Alright, let’s not beat around the bush. It doesn’t just make me cringe: I hate Earth Day.
Every year we have this ritualised set of photo-and-sponsorship opportunities, in which every politician and every company wants to reassure us that they care deeply about the Earth and we are supposed to be impressed. But what happens the rest of the year? It’s as if I only phoned my mum on Mothers’ Day, and then tried to pretend I was anything but a terrible son.
Having a designated Earth Day seems to reinforce the message that there’s this “environment” box, that can be safely detached from the rest of our lives, and as long we pay our respects from time to time it’ll all be OK. But it’s a bit like having an annual “Yay breathing” day: we still need to breathe through the rest of the year, and we still need not to be fouling our own nest.
Now if either Earth Day or the awareness it’s supposed to raise were new things I’d be inclined to be patient. But this event is older than me, and we just don’t have the time to be messing around with empty gestures like this.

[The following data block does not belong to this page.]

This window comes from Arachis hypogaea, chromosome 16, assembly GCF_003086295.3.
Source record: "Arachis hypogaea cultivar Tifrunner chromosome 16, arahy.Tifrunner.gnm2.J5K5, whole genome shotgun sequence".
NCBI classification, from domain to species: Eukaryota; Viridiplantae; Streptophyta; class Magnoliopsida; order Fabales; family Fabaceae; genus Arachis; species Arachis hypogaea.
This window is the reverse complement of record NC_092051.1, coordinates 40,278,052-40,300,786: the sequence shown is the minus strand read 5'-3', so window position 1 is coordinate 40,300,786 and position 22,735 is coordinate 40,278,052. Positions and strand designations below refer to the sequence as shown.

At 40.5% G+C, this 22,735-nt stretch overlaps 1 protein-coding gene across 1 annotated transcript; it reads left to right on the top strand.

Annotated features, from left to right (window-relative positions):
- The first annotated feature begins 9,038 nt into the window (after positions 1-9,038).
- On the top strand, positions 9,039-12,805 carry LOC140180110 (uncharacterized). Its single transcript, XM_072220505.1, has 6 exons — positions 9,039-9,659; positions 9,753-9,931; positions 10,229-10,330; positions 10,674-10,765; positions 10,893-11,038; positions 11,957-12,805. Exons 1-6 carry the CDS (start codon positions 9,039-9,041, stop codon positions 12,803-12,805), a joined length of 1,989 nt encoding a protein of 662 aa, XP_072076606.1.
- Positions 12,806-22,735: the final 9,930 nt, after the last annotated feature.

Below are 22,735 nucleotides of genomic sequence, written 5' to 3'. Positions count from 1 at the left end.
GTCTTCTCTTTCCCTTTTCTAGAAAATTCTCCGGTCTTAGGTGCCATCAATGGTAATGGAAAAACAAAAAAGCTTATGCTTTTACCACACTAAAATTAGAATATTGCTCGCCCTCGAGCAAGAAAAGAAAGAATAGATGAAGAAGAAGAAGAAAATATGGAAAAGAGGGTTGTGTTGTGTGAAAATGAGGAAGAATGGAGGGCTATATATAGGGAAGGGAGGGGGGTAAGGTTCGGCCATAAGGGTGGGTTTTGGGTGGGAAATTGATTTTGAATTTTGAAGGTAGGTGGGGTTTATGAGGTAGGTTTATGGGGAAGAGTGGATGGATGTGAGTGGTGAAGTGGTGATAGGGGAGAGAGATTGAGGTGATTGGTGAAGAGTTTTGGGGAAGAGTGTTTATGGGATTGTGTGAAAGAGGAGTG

If you want to make something meaningful of this Earth Day, don’t bother going to any of the publicity events. They are all a distraction. If you want to volunteer at one of the many cleanups and habitat restoration work parties—if you’re willing to actually get your hands dirty and make something better—that’s worthwhile, but don’t pretend your responsibility ends when you leave. If you really want to make it mean something, think about what you can do the rest of the year.
What can you start tomorrow and then keep doing to make your own impact less destructive to our shared life support system?